ARTICLE: “We need to work at multiple scales and multiple levels to improve conditions in our small stream watersheds—that’s our strategy,” stated Chris May when explaining application of science-based understanding in Kitsap County
Note to Reader:
The theme for the September-October 2016 issue of Canada Water magazine is: $250 Billion Sink or Swim: How Canada Can Finance the Water Infrastructure Gap. The number increases as assets deteriorate. However, the true scale of the infrastructure deficit in Canada is unknown precisely because there is no set of asset management plans to draw from.
Canada’s drinking waters, wastewater, and stormwater infrastructure is essential for maintaining quality of life, the environment, and is the backbone of the environment. And so – sink or swim. How do communities close the gap? Where will the money come from?
The September-October 2016 issue features an article by Kim Stephens, Executive Director of the Partnership for Water Sustainability in British Columbia.
Watersheds as Infrastructure Assets
In the 1990s, Bill Derry, the founding Chair, Washington State Stormwater Managers Committee, and Kim Stephens led a workshop program for B.C. local government, and provided cross-border sharing of the latest research. This program led directly to Stormwater Planning: A Guidebook for British Columbia, released in 2002.
Titled Watershed Moment, the article by Kim Stephens provides historical context for evolution of an “asset management approach” to urban watershed management in BC.
“Without the Washington State research by Richard Horner and Chris May in the 1990s, who knows whether it would have even been possible to evolve our thinking as we have,” muses Kim Stephens.
“Their findings changed the conversation from one that was engineering-centric to one that is about whole systems thinking.
“Early access to the findings of Richard Horner and Chris May allowed Bill Derry and me to create what became known as the ‘fish pictures’. These graphics translated the science and, in so doing, set the stage for British Columbia to move towards sustainable watershed asset management.”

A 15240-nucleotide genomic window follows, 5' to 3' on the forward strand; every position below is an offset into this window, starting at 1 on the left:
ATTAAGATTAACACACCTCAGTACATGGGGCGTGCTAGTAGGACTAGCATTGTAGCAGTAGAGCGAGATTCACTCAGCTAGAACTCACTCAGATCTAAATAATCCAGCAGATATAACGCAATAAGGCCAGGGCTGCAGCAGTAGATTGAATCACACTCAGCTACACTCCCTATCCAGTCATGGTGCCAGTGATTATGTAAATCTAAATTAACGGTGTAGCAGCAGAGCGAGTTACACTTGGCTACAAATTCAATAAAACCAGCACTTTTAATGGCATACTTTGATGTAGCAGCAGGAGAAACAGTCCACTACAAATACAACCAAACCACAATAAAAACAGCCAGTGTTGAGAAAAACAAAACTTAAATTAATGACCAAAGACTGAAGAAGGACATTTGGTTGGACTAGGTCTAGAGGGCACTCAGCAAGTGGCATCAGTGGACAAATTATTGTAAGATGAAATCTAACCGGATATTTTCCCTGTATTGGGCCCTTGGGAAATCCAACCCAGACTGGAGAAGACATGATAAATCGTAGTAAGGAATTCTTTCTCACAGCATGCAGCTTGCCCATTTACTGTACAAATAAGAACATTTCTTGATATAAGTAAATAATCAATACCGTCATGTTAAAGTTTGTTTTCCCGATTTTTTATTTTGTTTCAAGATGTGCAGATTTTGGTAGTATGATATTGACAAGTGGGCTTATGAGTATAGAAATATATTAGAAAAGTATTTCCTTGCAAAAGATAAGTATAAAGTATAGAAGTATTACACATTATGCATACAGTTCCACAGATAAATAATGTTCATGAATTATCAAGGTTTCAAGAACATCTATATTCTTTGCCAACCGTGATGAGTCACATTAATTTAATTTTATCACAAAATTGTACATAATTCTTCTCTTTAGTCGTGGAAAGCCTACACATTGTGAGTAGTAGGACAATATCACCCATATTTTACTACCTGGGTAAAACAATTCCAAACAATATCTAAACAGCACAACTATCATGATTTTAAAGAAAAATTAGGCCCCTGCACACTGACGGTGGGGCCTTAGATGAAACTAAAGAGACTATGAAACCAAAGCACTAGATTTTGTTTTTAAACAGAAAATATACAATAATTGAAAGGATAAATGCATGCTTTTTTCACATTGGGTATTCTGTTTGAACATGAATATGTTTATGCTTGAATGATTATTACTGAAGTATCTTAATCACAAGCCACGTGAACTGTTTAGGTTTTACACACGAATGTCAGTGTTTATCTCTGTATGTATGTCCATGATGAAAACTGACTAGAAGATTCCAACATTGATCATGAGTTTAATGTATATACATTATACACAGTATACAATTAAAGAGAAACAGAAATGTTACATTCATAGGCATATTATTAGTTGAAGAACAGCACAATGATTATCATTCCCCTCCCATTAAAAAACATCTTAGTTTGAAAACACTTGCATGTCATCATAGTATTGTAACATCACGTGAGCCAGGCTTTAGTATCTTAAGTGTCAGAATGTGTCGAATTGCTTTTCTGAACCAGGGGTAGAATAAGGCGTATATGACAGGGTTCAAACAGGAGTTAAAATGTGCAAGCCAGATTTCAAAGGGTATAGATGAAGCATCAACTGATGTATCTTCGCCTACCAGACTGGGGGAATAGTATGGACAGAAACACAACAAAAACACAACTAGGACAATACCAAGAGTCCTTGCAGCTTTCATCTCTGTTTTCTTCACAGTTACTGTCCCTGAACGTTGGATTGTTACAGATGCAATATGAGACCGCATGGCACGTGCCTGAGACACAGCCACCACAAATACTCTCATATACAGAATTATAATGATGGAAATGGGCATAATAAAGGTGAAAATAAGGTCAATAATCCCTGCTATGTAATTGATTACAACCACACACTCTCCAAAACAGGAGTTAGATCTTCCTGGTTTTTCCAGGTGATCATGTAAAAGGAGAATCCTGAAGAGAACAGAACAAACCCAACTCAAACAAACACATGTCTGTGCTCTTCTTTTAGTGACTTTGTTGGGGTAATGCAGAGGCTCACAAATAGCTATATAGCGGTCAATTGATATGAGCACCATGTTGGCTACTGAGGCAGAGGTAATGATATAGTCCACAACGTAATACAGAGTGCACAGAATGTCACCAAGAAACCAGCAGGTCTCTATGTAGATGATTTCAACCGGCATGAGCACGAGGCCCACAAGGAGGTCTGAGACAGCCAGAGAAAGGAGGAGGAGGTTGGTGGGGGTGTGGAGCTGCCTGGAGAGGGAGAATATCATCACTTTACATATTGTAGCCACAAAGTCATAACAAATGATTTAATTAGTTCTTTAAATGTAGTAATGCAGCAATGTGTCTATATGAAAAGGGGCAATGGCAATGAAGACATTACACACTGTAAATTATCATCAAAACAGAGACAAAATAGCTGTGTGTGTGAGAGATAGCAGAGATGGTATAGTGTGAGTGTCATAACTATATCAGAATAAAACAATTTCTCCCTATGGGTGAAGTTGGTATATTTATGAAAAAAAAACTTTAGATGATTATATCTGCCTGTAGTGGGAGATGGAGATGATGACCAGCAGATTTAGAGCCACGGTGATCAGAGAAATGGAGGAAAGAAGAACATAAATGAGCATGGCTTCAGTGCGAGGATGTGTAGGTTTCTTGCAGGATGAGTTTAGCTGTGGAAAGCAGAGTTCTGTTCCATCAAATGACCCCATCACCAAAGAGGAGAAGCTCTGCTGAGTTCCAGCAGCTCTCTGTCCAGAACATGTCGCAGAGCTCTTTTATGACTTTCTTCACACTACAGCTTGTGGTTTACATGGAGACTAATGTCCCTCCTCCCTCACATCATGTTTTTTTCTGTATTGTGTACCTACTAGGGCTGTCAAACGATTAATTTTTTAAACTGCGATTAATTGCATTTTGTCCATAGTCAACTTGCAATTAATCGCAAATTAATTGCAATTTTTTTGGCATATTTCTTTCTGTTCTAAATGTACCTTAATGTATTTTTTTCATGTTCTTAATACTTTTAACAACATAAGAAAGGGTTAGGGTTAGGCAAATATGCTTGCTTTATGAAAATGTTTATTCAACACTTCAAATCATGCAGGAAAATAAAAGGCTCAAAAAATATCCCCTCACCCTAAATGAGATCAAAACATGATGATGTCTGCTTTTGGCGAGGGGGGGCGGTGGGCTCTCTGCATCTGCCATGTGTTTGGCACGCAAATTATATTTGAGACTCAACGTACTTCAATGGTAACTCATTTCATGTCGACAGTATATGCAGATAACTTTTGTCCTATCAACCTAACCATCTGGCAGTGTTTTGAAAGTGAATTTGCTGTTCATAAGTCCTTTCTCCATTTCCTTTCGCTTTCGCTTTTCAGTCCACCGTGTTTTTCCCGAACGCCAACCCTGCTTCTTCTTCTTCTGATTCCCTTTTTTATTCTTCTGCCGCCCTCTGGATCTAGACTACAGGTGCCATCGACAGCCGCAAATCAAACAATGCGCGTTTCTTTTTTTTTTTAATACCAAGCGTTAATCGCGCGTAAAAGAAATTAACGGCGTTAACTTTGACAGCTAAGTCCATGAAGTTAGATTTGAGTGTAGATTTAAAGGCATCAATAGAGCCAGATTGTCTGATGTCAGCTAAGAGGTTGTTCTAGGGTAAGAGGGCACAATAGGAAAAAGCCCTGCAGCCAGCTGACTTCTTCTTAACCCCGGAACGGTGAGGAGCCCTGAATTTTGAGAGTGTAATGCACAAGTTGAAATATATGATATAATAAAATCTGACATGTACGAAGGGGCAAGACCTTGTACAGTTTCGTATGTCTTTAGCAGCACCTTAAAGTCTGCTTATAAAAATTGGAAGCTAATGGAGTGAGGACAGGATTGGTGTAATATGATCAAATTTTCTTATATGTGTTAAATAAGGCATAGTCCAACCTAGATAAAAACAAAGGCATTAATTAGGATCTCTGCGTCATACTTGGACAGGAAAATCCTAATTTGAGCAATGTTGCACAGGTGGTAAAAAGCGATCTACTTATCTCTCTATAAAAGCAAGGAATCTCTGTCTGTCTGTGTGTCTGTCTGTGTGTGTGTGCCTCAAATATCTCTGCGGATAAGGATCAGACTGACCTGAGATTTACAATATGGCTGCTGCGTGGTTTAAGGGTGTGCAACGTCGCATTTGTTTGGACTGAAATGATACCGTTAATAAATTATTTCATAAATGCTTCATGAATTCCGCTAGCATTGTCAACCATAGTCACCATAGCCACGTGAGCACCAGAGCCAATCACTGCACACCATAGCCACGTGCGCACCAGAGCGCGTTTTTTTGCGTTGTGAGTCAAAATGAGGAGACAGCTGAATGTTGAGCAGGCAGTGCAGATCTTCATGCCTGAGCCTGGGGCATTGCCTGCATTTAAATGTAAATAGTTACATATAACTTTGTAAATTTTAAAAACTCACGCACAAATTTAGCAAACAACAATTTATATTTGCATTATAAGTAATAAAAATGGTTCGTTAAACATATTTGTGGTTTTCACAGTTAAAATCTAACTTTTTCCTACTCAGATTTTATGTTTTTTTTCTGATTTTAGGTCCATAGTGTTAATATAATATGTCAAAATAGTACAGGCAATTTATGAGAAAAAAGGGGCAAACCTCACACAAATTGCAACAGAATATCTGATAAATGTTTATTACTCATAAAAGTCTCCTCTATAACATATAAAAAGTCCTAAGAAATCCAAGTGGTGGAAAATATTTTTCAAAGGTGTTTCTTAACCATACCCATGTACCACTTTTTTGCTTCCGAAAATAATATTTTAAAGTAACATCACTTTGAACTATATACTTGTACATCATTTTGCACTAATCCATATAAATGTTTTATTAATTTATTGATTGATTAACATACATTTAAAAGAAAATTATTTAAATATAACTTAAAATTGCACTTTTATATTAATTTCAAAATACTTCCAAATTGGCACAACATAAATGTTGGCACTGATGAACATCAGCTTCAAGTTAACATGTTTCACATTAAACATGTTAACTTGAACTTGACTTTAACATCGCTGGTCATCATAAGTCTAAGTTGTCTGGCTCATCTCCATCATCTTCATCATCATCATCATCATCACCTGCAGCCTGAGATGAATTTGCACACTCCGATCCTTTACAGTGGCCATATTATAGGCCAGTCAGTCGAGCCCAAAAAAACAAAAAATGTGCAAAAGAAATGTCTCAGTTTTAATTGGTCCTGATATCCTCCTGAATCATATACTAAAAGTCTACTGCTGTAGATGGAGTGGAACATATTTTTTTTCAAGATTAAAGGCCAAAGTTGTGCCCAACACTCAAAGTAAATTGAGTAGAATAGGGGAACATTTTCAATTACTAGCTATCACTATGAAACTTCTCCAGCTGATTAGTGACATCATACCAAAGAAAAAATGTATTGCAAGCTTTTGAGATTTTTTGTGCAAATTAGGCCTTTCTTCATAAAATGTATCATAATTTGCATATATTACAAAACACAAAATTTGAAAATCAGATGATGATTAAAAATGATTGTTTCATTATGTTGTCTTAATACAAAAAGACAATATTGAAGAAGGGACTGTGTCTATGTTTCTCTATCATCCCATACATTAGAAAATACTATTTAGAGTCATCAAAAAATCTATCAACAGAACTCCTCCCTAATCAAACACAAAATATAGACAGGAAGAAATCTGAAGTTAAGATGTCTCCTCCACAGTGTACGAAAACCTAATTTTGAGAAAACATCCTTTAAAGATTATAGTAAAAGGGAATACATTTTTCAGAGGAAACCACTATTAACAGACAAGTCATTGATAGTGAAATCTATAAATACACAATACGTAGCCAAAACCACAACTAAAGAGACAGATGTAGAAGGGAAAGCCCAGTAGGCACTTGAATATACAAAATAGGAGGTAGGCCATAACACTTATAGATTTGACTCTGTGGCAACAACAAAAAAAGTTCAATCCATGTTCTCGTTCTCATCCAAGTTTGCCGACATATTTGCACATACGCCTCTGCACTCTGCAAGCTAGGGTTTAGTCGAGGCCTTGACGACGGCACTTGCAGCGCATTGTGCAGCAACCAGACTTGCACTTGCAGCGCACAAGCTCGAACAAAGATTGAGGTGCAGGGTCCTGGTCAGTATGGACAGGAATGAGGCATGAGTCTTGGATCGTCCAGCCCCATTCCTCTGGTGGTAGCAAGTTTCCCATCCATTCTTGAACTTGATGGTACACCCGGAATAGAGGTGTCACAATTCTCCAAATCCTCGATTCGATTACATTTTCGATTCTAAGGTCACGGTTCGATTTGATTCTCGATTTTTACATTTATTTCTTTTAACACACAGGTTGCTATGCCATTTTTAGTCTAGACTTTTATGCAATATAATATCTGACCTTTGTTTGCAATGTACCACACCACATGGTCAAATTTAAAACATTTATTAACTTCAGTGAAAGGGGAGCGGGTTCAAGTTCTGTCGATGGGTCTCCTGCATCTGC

“The goal in restoring the hydrologic integrity of a watershed is to forestall an unfunded taxpayer liability flowing from ‘changes in hydrology’.”
To Learn More:
Download Watershed Moment: How British Columbia has incorporated watershed thinking into its asset management to read the complete article published in the September-October issue of Water Canada magazine.
Whole Systems Thinking
“The work of Horner & May told us changes in hydrology, not water quality, must be the primary focus of our efforts. If we get the hydrology right, water quality typically takes care of itself in a residential development,” continued Kim Stephens.
Now Surface & Stormwater Division Director with Kitsap County Public Works in Washington State, Dr. Chris May provides this perspective two decades later:
‘The key to the “whole systems approach” is understanding how rainfall reaches a stream via three flow paths in a watershed—surface runoff, lateral interflow in shallow soils, and deep groundwater. Unlock that key and we can successfully implement appropriate measures to mimic the natural water balance. We have applied this whole systems concept to develop our strategy for watershed retrofit and rehabilitation.’
“A legacy of past community planning and infrastructure servicing practices is the water balance of urban watersheds is out of balance. Asset management is the lens for bringing land development and infrastructure servicing practice into line with science-based understanding,” concluded Kim Stephens.
To Learn More:
Visit “The key to the Whole Systems approach is understanding the integrated significance of the three flow paths in a watershed,” says Chris May, Kitsap County to read a comprehensive article posted on the Rainwater Management community-of-interest.